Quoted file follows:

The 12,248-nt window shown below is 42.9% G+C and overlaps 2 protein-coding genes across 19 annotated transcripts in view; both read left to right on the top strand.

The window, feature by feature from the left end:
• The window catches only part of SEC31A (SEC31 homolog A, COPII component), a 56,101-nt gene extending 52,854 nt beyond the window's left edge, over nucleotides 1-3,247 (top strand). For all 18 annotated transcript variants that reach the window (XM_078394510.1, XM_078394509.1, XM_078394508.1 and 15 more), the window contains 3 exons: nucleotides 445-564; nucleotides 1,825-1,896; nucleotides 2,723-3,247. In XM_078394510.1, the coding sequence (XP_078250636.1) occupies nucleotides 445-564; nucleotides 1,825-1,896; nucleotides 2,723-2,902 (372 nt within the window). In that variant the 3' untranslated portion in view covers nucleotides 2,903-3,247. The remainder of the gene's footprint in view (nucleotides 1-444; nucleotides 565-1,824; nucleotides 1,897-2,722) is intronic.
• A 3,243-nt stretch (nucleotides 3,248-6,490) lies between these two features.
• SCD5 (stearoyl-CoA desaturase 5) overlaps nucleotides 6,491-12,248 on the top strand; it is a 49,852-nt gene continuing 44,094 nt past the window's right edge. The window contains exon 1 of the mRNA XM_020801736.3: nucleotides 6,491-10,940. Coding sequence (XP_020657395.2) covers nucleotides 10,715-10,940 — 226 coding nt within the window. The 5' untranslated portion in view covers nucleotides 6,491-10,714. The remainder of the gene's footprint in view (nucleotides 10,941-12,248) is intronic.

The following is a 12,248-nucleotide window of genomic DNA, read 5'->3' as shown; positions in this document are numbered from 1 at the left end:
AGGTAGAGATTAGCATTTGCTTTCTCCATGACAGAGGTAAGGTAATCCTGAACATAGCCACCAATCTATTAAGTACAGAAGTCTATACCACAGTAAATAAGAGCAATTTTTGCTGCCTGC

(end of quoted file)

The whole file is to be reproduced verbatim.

The 12,248-nt window shown below is 42.9% G+C and overlaps 2 protein-coding genes across 19 annotated transcripts in view; both read left to right on the top strand.

The window, feature by feature from the left end:
• The window catches only part of SEC31A (SEC31 homolog A, COPII component), a 56,101-nt gene extending 52,854 nt beyond the window's left edge, over nucleotides 1-3,247 (top strand). For all 18 annotated transcript variants that reach the window (XM_078394510.1, XM_078394509.1, XM_078394508.1 and 15 more), the window contains 3 exons: nucleotides 445-564; nucleotides 1,825-1,896; nucleotides 2,723-3,247. In XM_078394510.1, the coding sequence (XP_078250636.1) occupies nucleotides 445-564; nucleotides 1,825-1,896; nucleotides 2,723-2,902 (372 nt within the window). In that variant the 3' untranslated portion in view covers nucleotides 2,903-3,247. The remainder of the gene's footprint in view (nucleotides 1-444; nucleotides 565-1,824; nucleotides 1,897-2,722) is intronic.
• A 3,243-nt stretch (nucleotides 3,248-6,490) lies between these two features.
• SCD5 (stearoyl-CoA desaturase 5) overlaps nucleotides 6,491-12,248 on the top strand; it is a 49,852-nt gene continuing 44,094 nt past the window's right edge. The window contains exon 1 of the mRNA XM_020801736.3: nucleotides 6,491-10,940. Coding sequence (XP_020657395.2) covers nucleotides 10,715-10,940 — 226 coding nt within the window. The 5' untranslated portion in view covers nucleotides 6,491-10,714. The remainder of the gene's footprint in view (nucleotides 10,941-12,248) is intronic.

The following is a 12,248-nucleotide window of genomic DNA, read 5'->3' as shown; positions in this document are numbered from 1 at the left end:
AGGTAGAGATTAGCATTTGCTTTCTCCATGACAGAGGTAAGGTAATCCTGAACATAGCCACCAATCTATTAAGTACAGAAGTCTATACCACAGTAAATAAGAGCAATTTTTGCTGCCTGC